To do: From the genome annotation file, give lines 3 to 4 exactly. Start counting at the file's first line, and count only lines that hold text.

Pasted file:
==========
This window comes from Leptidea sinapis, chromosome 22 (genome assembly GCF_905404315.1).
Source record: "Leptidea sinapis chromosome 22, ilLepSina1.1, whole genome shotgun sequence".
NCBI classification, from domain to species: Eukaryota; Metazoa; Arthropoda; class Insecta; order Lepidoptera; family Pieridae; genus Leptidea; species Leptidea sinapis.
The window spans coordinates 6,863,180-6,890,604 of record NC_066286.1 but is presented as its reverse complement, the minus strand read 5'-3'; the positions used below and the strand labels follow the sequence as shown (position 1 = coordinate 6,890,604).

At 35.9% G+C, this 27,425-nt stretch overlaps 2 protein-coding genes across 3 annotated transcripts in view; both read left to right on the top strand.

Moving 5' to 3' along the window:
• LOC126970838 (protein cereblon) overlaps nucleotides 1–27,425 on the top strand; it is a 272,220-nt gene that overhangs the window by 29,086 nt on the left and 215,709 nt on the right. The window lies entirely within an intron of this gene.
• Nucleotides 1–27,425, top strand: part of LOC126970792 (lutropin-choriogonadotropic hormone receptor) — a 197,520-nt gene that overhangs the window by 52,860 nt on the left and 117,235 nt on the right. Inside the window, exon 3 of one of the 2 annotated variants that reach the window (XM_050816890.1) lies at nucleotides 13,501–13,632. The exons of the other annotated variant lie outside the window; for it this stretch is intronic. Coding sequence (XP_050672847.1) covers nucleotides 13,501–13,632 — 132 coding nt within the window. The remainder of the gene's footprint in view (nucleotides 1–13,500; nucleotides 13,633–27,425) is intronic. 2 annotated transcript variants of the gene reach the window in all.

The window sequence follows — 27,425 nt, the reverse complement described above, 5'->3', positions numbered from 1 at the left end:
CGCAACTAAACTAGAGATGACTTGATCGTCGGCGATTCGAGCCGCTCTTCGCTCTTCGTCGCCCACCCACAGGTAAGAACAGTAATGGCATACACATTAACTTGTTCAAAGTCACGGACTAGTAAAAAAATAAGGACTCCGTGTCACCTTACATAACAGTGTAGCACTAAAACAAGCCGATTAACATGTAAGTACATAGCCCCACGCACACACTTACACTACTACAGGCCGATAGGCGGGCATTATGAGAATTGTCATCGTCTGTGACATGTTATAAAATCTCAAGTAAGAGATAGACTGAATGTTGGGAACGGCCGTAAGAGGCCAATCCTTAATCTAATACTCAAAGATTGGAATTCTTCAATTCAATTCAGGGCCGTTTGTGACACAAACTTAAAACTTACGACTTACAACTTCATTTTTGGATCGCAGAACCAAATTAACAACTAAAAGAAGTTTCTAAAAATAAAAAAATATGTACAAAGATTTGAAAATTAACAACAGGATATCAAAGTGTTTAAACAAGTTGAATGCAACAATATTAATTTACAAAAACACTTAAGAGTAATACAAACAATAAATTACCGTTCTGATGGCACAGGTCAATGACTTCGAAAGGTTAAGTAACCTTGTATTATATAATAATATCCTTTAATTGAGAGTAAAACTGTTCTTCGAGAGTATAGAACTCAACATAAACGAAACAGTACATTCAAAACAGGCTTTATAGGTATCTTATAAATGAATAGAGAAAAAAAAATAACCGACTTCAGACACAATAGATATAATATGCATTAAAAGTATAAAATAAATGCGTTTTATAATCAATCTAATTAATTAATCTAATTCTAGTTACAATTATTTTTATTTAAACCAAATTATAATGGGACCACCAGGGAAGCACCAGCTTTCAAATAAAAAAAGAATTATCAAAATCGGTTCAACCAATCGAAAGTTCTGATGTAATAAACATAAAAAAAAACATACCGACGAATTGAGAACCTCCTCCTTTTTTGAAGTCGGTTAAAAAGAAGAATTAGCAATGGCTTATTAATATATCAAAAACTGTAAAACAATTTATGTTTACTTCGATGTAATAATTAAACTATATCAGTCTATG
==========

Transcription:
NCBI classification, from domain to species: Eukaryota; Metazoa; Arthropoda; class Insecta; order Lepidoptera; family Pieridae; genus Leptidea; species Leptidea sinapis.
The window spans coordinates 6,863,180-6,890,604 of record NC_066286.1 but is presented as its reverse complement, the minus strand read 5'-3'; the positions used below and the strand labels follow the sequence as shown (position 1 = coordinate 6,890,604).